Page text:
I have been using Google’s AdSense for Search program for a while now and having some okay results with it. What I’m wondering is whether it’s possible to have the search results appear on a page on my site, rather than losing the traffic to the Google system?
Until a few days ago I would have said either “no” or “not without some serious programming”, but Google’s AdSense team just released this very capability and while it’s not very easy to configure yet, I’m sure it’ll get better soon. In any case, let’s see what we can figure out…
No surprise, your first step is to log in to your Google AdSense account [what’s that? You don’t have one yet? Then please start here: Get started with Google AdSense]
Once you’ve logged in and – hopefully – admired how much you’ve earned today with the addition of AdSense to your site or sites, click on the AdSense Setup tab. Now click on AdSense for Search:
Now you’ll want to choose between having a search feature that’s just the entire Google database, or the ability for your visitor to choose between a Google or site search. I’ll actually set this up for my Intuitive Life Business Blog, so I’m going to offer both Google search or just my site’s search. In Google terms, that’s known as Google WebSearch + SiteSearch and it looks like this:
Scrolling down a bit, there are some rudimentary tweaks you can make to the search box, which you’ll probably put on many pages throughout your site:
Not too thrilling, I admit, but I want my site content to be the focus, not the Google search box. Anyway, you can see how this can be tweaked for your own use.
The new capability is in the “More options” area:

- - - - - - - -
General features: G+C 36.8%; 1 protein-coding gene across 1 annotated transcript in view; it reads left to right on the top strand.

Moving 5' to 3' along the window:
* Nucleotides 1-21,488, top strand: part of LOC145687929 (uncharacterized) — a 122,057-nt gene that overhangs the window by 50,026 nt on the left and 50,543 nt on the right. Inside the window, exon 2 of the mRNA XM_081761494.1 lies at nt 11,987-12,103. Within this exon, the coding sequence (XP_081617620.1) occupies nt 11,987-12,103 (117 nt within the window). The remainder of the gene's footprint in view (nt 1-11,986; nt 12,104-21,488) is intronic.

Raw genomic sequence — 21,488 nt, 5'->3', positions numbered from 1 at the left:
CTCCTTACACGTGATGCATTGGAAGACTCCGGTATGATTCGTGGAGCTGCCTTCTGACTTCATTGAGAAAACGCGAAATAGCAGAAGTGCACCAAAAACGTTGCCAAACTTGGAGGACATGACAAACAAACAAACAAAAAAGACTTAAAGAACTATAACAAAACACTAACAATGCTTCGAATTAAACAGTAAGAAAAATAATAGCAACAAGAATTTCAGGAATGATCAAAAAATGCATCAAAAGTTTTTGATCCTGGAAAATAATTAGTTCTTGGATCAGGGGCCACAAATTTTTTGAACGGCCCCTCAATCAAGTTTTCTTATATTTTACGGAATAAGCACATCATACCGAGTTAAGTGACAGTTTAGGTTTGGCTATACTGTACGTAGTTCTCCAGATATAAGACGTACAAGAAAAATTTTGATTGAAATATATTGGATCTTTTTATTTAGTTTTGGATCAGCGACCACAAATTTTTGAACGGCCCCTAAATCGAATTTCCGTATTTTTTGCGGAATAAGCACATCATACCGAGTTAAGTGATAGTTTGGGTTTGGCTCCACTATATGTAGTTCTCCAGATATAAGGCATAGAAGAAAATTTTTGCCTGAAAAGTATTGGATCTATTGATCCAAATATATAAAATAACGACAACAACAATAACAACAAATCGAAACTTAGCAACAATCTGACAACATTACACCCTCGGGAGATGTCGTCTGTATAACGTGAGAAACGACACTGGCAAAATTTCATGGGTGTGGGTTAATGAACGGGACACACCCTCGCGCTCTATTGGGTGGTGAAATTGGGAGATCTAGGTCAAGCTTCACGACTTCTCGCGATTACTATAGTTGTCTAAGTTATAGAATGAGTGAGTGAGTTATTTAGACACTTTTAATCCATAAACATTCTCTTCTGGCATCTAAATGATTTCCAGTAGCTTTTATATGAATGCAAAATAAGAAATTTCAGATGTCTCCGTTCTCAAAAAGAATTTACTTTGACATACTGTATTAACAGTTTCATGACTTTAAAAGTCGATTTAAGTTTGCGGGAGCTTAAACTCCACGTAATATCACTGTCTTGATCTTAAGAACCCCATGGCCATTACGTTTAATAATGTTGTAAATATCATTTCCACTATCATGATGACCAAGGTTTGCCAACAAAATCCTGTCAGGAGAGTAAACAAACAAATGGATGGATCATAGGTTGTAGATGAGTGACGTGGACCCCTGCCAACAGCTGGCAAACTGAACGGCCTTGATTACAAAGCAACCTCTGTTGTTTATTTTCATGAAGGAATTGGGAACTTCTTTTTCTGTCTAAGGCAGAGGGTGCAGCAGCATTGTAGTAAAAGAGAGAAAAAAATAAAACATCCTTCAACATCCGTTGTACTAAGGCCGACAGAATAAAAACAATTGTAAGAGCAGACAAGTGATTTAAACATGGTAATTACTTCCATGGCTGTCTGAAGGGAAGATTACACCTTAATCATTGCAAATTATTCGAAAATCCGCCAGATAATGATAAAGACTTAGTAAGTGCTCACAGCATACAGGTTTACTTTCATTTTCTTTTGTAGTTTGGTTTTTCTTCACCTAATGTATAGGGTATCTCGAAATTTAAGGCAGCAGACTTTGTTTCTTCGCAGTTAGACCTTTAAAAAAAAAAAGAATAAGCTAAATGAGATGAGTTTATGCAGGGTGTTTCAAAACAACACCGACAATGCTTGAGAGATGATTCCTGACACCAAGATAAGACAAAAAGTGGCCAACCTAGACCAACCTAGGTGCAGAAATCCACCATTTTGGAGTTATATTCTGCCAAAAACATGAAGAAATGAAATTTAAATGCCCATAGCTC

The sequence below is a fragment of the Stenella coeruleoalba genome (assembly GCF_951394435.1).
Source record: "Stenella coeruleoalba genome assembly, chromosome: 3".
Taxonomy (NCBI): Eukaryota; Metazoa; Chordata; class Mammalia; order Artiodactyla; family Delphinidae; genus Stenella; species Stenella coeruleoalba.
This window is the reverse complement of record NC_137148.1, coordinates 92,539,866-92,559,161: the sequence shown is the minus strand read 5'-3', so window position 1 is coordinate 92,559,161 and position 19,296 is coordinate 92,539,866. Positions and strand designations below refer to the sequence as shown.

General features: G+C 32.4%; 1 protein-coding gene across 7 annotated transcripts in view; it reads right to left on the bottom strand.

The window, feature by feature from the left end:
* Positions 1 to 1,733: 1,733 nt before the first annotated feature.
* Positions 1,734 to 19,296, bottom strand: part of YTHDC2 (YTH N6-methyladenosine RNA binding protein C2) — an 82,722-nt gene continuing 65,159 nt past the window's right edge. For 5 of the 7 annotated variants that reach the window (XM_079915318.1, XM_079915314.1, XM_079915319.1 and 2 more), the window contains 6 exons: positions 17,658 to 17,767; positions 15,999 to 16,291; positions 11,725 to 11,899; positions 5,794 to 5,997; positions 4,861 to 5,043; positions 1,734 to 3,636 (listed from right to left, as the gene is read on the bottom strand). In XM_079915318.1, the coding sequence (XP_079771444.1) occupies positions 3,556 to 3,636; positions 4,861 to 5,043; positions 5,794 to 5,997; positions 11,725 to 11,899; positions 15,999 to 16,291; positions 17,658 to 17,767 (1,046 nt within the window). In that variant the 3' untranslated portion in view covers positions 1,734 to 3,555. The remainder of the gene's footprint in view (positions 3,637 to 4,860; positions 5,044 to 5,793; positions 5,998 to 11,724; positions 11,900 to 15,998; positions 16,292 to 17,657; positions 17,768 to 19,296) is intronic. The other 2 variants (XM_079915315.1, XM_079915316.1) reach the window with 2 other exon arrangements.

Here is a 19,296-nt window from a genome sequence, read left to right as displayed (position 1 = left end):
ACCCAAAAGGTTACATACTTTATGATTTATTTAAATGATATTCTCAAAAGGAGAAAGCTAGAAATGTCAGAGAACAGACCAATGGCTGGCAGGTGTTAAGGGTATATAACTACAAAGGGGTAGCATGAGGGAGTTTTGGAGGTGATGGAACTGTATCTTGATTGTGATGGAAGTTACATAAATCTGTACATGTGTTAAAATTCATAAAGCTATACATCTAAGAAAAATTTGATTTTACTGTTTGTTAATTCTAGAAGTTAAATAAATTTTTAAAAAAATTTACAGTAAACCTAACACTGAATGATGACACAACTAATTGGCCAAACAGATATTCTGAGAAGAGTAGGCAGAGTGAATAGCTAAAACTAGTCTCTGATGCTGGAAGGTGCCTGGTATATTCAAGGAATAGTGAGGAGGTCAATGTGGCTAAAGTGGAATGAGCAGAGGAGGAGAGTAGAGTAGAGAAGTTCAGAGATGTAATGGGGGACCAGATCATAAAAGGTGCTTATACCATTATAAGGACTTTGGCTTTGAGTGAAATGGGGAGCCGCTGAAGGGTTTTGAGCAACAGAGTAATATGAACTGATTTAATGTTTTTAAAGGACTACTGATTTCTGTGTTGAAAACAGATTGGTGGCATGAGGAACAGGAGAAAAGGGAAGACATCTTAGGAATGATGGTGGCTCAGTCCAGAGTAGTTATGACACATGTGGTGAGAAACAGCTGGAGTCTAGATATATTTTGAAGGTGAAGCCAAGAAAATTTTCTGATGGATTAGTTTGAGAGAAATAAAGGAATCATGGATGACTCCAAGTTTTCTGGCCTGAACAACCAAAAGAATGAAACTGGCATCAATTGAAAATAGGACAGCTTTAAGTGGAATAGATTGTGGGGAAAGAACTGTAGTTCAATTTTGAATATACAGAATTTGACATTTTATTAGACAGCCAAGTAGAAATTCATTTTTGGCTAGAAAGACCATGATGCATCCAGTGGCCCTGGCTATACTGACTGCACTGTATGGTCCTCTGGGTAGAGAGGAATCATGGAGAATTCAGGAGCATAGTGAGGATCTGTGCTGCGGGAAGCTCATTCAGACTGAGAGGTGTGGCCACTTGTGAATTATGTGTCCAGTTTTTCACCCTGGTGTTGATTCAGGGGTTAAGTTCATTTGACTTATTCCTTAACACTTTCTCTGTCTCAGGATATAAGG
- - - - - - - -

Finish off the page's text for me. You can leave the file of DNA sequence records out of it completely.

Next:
Any guesses? What? “Open results within my own site”? You’re exactly right!! 🙂
Chose that and you’ll now move into a bit of a Catch-22, so be ready:
The issue here is that Google isn’t going to give you the entire page, just a snippet to drop in the middle of a page you design. This is good, because it means you can wrap it however you’d like, but it’s a bit confusing because you already need the page to exist before you can specify it here.
For now, just create a stub page as I did at this step. Then I named it search-results.html and uploaded it to my intuitive.com server, specified the full URL on the AdSense page, and clicked “Continue”.
Next it’s time to pick a color scheme for the search results. Most likely you should pick the same colors as Google uses on its default search system but it’s a nice chance to tweak things to match your own color scheme, so I’ll do the same, by specifying “Snowcone” as my palette:
Believe it or not, we’re almost done. Select a new channel for this revenue stream (why not?) and click on “Continue” one more time.
Now the AdSense system will show you two different HTML code boxes. The first is the code to get the special search box, which I can duplicate on this page and you can, frankly, duplicate on your site if you’re so inclined. It looks like this:
And here’s what it produces:
Try it right now: search for “Hewlett” on the Intuitive.com site and see what you find.
Back with me? Good, because we haven’t checked out the code for the search results on the new stub page I created. That looks like this:
I simply copy and paste that into the appropriate spot on my stub page, and voila! I have Google search results — with AdSense enabled advertisements that can hopefully earn me a buck or two — neatly integrated into my own Web site.
For bonus points, don’t forget that you can always add a search box on the results page too, though if the only way people can get there is from searching in the first place, it’s probably unnecessary. Also, if you’re a perfectionist (like I am) you can carefully fiddle with the HTML code to remove, for example, the “www.” prefix on your domain name, as I have done on the actual Intuitive.com site.